Enemies and Neighbours

Arabs and Jews in Palestine and Israel, 1917-2017
Author: Ian Black
Publisher: Allen Lane
ISBN: 9780141979144
Category:
Page: 640
View: 2801
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Ever since the Ottoman Empire was defeated and British colonial rule began in 1917, Jews and Arabs have struggled for control of the Holy Land. Israel's independence in 1948 in the wake of the Holocaust was a triumph for the Zionist movement but a catastrophe -'nakba'in Arabic - for the native Palestinian majority. In Enemies and Neighbours,Ian Black has written a gripping, lucid and timely account of what was doomed to be an irreconcilably hostile relationship from the beginning. It traces how, half a century after the watershed of the 1967 war, hopes for a two-state solution and an end to occupation have all but disappeared. The author, a veteran Guardian journalist, draws on deep knowledge of the region and decades of his own reporting to create a uniquely vivid and valuable book.

Enemies and Neighbours

Arabs and Jews in Palestine and Israel, 1917-2017
Author: Ian Black
Publisher: Penguin UK
ISBN: 0241004438
Category: History
Page: 640
View: 4697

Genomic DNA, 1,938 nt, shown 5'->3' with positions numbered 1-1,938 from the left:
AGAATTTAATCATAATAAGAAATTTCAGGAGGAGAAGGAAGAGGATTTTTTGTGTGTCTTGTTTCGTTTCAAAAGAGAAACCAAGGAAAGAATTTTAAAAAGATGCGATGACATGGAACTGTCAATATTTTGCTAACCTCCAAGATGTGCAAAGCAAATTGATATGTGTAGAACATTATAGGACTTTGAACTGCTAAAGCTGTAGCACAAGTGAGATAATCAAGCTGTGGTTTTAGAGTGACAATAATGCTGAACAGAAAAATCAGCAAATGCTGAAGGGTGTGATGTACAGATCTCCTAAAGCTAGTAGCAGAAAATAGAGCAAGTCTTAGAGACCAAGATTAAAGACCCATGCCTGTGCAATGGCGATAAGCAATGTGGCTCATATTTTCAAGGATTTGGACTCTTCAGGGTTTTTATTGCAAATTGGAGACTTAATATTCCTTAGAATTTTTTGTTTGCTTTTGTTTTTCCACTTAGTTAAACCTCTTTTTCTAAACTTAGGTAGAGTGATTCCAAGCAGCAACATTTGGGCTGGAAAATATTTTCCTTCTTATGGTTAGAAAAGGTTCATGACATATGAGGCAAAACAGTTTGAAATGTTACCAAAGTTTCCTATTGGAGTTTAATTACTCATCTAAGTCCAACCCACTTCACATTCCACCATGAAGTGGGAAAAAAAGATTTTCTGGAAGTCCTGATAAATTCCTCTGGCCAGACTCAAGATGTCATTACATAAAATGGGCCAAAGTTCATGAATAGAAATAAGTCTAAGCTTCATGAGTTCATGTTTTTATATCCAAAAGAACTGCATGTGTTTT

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SUNDAY TIMES AND GUARDIAN BOOKS OF THE YEAR 2017 'Comprehensive and compelling ... A nuanced, landmark study that has deservedly won plaudits from both Palestinian and Israeli historians' Justin Marozzi, The Times A century after Britain's Balfour Declaration promised a Jewish 'national home' in Palestine, veteran Guardian journalist Ian Black has produced a major new history of one of the most polarising conflicts of the modern age. Drawing on a wide range of sources - from declassified documents to oral testimonies and his own decades of reporting - Enemies and Neighbours brings much-needed perspective and balance to the long and unresolved struggle between Arabs and Jews in the Holy Land. Beginning in the final years of Ottoman ruleand the British Mandate period, when Zionist immigration transformed Palestine in the face of mounting Arab opposition, the book re-examines the origins of what was a doomed relationship from the start. It sheds fresh light on critical events such as the Arab rebellion of the 1930s; Israel's independence and the Palestinian catastrophe (Nakba in Arabic) of 1948; the watershed of the 1967 war; two Intifadas; the Oslo Accords and Israel's shift to the right. It traces how - after five decades of occupation, ever-expanding Jewish settlements and the construction of the West Bank 'separation wall' - hopes for a two-state solution have all but disappeared, and explores what the future might hold. Yet Black also goes beyond the most newsworthy events - wars, violence and peace initiatives - to capture thereality of everyday life on the ground in Jerusalem and Hebron, Tel Aviv,Ramallah, Haifa and Gaza, for both sides of an unequal struggle. Lucid, timelyand gripping, Enemies and Neighbours illuminates a bitter conflict that shows no sign of ending - which is why it is so essential that we understand it.